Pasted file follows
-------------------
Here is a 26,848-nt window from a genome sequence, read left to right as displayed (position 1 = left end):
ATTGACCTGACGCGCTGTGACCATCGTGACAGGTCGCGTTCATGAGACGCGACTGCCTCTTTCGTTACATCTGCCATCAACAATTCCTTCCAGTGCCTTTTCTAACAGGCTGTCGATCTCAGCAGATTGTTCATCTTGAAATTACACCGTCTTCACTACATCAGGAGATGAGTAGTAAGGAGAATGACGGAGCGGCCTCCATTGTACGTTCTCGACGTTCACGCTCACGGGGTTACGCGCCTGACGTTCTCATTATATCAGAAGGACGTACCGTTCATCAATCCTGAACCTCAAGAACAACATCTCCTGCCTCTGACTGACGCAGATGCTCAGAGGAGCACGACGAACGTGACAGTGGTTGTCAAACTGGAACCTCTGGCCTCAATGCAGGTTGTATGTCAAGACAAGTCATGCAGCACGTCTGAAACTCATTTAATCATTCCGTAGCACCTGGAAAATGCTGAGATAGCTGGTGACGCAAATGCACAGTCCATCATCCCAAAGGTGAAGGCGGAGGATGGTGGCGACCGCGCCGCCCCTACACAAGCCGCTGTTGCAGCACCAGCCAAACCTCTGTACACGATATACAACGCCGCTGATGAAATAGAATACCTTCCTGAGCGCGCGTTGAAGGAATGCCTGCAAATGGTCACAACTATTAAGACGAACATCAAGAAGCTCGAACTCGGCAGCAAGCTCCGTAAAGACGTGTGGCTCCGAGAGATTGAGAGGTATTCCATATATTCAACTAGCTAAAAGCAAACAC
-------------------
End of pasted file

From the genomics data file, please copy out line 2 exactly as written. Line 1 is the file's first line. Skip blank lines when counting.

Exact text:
ATTGACCTGACGCGCTGTGACCATCGTGACAGGTCGCGTTCATGAGACGCGACTGCCTCTTTCGTTACATCTGCCATCAACAATTCCTTCCAGTGCCTTTTCTAACAGGCTGTCGATCTCAGCAGATTGTTCATCTTGAAATTACACCGTCTTCACTACATCAGGAGATGAGTAGTAAGGAGAATGACGGAGCGGCCTCCATTGTACGTTCTCGACGTTCACGCTCACGGGGTTACGCGCCTGACGTTCTCATTATATCAGAAGGACGTACCGTTCATCAATCCTGAACCTCAAGAACAACATCTCCTGCCTCTGACTGACGCAGATGCTCAGAGGAGCACGACGAACGTGACAGTGGTTGTCAAACTGGAACCTCTGGCCTCAATGCAGGTTGTATGTCAAGACAAGTCATGCAGCACGTCTGAAACTCATTTAATCATTCCGTAGCACCTGGAAAATGCTGAGATAGCTGGTGACGCAAATGCACAGTCCATCATCCCAAAGGTGAAGGCGGAGGATGGTGGCGACCGCGCCGCCCCTACACAAGCCGCTGTTGCAGCACCAGCCAAACCTCTGTACACGATATACAACGCCGCTGATGAAATAGAATACCTTCCTGAGCGCGCGTTGAAGGAATGCCTGCAAATGGTCACAACTATTAAGACGAACATCAAGAAGCTCGAACTCGGCAGCAAGCTCCGTAAAGACGTGTGGCTCCGAGAGATTGAGAGGTATTCCATATATTCAACTAGCTAAAAGCAAACAC